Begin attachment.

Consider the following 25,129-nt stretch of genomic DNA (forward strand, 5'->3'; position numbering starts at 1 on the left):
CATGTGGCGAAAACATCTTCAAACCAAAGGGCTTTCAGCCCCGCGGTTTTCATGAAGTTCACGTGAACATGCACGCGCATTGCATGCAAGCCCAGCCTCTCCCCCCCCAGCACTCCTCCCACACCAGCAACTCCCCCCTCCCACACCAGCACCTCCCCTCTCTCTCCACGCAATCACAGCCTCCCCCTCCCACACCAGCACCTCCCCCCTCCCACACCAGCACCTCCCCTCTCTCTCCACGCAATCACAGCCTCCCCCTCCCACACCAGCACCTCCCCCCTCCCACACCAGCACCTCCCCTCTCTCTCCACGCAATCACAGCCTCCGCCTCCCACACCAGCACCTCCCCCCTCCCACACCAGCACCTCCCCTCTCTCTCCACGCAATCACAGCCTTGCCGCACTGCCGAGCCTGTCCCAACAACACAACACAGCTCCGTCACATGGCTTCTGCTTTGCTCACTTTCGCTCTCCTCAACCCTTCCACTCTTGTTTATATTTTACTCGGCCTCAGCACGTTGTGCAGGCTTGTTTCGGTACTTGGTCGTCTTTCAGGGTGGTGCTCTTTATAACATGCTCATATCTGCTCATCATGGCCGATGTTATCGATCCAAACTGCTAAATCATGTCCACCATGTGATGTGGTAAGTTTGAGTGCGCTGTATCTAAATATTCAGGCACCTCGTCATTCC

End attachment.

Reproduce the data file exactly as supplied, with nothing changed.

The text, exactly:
Consider the following 25,129-nt stretch of genomic DNA (forward strand, 5'->3'; position numbering starts at 1 on the left):
CATGTGGCGAAAACATCTTCAAACCAAAGGGCTTTCAGCCCCGCGGTTTTCATGAAGTTCACGTGAACATGCACGCGCATTGCATGCAAGCCCAGCCTCTCCCCCCCCAGCACTCCTCCCACACCAGCAACTCCCCCCTCCCACACCAGCACCTCCCCTCTCTCTCCACGCAATCACAGCCTCCCCCTCCCACACCAGCACCTCCCCCCTCCCACACCAGCACCTCCCCTCTCTCTCCACGCAATCACAGCCTCCCCCTCCCACACCAGCACCTCCCCCCTCCCACACCAGCACCTCCCCTCTCTCTCCACGCAATCACAGCCTCCGCCTCCCACACCAGCACCTCCCCCCTCCCACACCAGCACCTCCCCTCTCTCTCCACGCAATCACAGCCTTGCCGCACTGCCGAGCCTGTCCCAACAACACAACACAGCTCCGTCACATGGCTTCTGCTTTGCTCACTTTCGCTCTCCTCAACCCTTCCACTCTTGTTTATATTTTACTCGGCCTCAGCACGTTGTGCAGGCTTGTTTCGGTACTTGGTCGTCTTTCAGGGTGGTGCTCTTTATAACATGCTCATATCTGCTCATCATGGCCGATGTTATCGATCCAAACTGCTAAATCATGTCCACCATGTGATGTGGTAAGTTTGAGTGCGCTGTATCTAAATATTCAGGCACCTCGTCATTCC